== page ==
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Always interested in offers/projects/new ideas. Eclectic experience in fields like: numerical computing; Python web; Java enterprise; functional languages; GPGPU; SQL databases; etc. Based in Santiago, Chile; telecommute worldwide. CV; email.

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Experience Optimising Matlab Code with OpenCL (NVidia GPGPU)

From: andrew cooke <andrew@...>

Date: Thu, 17 Dec 2009 18:07:21 -0300

I just got some solid results on work I have been doing, here and
there, to optimize calculations originally written in Matlab.  While I
can't give full details, I hope I can give enough to be useful to
others in a similar position.

To motivate the rest of this, I'll say up front that it has been a big
success (IMHO).  The "core calculation" is now 77x faster than the
original Matlab code, using only a relatively cheap graphics card
(NVidia 9800 GT).  We bought that card for proof of concept but since
our processing time is now dominated by other factors it's not clear
we need anything better.

One of the details I cannot describe is the actual calculation, except
to say that at first sight it looks like it would be "trivially
parallelizable" because it's a bunch of nested loops that read from a
huge data structure.  However, on second inspection the inner loop has
some indirection that means it's unlikely that reads will coalesce (in
simple terms when adjacent cores in the GPU read adjacent addresses in
memory it can be read in an efficient stream; this is unlikely for

I did the optimisation in three stages.

First, I tried vectorizing the code within Matlab.  My understanding
was that while explicit sequences on Matlab commands run in a single
thread, individual commands may spawn work to other cores (and we have
a nice multi core Xeon box).  This did not work.  The issue may be
related to the exact structure of our problem (the indirection
described above), or perhaps we need to enable something with Matlab?
Whatever the cause, it was a big disappointment - seems to me Matlab
should be smarter than that, given the current rise of parallelism.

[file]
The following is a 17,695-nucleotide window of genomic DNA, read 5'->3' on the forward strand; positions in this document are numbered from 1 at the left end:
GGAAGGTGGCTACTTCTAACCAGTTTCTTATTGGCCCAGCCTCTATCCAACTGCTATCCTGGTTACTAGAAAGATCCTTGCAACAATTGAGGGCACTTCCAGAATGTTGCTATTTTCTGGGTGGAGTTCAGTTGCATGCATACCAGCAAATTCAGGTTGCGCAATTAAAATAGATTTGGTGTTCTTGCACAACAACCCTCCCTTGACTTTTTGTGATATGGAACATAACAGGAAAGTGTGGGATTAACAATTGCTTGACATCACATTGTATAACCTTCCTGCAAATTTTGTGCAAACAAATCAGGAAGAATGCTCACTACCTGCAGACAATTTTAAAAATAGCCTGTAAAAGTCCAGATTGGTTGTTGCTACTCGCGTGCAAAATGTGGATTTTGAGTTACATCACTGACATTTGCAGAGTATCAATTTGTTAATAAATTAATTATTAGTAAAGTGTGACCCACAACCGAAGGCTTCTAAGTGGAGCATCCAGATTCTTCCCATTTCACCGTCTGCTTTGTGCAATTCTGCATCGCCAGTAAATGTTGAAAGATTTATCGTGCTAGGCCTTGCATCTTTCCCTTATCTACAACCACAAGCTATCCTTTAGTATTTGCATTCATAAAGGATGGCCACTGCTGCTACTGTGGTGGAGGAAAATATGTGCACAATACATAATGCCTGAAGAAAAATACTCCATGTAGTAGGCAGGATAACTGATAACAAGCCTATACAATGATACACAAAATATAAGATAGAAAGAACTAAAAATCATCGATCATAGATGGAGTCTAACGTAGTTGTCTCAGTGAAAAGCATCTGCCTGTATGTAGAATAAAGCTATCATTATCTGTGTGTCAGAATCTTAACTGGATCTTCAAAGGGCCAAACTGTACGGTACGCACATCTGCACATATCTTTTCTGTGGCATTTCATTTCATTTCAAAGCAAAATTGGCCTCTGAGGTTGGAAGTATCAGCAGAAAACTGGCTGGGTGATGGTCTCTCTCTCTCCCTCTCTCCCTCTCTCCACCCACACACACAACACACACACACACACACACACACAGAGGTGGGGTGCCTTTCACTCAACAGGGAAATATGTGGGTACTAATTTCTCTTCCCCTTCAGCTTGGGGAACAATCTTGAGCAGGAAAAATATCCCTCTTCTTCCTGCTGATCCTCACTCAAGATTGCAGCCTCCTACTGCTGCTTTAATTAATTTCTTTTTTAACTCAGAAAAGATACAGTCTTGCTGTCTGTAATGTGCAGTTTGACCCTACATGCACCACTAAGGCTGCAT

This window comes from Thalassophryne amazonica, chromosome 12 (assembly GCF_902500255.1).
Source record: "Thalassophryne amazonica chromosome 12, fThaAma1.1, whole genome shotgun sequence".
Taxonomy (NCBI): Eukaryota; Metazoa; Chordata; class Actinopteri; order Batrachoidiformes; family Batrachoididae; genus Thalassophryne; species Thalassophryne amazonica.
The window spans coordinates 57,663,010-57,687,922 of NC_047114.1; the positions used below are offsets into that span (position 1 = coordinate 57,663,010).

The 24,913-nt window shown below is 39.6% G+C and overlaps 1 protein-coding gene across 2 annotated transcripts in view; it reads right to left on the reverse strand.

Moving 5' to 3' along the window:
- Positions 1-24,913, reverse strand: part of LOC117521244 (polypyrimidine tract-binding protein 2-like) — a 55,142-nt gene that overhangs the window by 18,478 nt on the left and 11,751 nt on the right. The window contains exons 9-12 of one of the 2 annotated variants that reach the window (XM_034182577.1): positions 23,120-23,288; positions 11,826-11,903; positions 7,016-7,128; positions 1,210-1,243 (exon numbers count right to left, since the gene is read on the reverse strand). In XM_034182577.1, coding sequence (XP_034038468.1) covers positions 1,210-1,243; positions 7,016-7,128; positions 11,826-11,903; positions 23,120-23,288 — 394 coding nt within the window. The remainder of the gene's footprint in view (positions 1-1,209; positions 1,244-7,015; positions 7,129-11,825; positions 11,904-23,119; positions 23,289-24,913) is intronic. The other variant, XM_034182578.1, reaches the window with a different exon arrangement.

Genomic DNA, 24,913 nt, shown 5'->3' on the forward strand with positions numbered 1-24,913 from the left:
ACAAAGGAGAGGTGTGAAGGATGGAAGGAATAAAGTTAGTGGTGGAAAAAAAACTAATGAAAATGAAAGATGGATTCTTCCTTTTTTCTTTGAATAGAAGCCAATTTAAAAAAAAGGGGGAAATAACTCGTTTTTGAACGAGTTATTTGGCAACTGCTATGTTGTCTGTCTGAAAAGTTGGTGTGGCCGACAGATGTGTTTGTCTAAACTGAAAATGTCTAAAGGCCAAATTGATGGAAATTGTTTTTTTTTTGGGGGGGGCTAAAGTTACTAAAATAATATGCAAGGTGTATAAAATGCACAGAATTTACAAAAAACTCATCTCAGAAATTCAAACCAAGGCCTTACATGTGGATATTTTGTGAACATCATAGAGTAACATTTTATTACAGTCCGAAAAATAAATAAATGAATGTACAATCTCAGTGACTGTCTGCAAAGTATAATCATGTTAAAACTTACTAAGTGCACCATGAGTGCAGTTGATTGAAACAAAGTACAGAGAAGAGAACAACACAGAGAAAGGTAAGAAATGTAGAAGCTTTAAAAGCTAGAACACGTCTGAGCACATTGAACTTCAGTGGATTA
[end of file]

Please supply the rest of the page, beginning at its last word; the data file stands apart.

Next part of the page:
Second, I rewrote the inner loop in C.  No amazingly cool
optimisations, just the usual care over data layout etc.  This gave a
speedup of a factor of 6.  At this point it's probably worth
mentioning that I did most of the development work with Octave -
http://www.gnu.org/software/octave/ - to avoid inconveniences related
to Matlab licensing, geography, etc.  To get full compatibility I
needed to build the latest version from their VCS, but otherwise it
worked out nicely.  Even the C interface is the same (Octave support
the Matlab mex file conventions).  One warning though - don't expect
to get useful information on timings: you need to measure performance
changes on Matlab.

Third, I then moved that to OpenCL on the GPU.  This gave a speedup of
77 (13 relative to C).  I don't have more details yet, but I assume we
have so many threads that the latency of the incoherent reads is
amortized quite nicely.  Again I did most of the development on a
different machine (with an 8400 GPU).  And again this worked nicely -
most of the effort was simply getting it to work at all (ie not
segfault); the numbers above are for code that has not been profiled
or optimised in any way....

What more can I say?  Various random details:

- OpenCL (with NVidia drivers) has been completely solid.  The
documentation is good too.  It's a bit of a pain to debug (all the joy
of C without print statements) and it took me some time to understand
the exact relationship between OpenCL and CUDA concepts, but the gain
has clearly outweighed the pain.

- I spent much more time worrying about memory accesses than I did
about anything else.  As I said above, I still haven't profiled this,
so I may have been prematurely optimising (or at least worrying
without cause, since the results of my worrying didn't significantly
change the code), but it seems to be a general rule that GPU
processing is limited by memory reads (and that this will get worse as
the number of cores increases).

- The point above is explained quite nicely in
- basically, unlike a CPU, a GPU has no cache.  When it is stalled
waiting for memory it simply switches to another thread.  This is why
it helps to have big loops.

- If you don't specify the work group size in the OpenCL EnqueueND...
call, then it appears to be set to 1!  This is absolutely crazy, if I
understand correctly, because it means that only one thread in a weft
is running (basically you want this number to be at least 32).  Having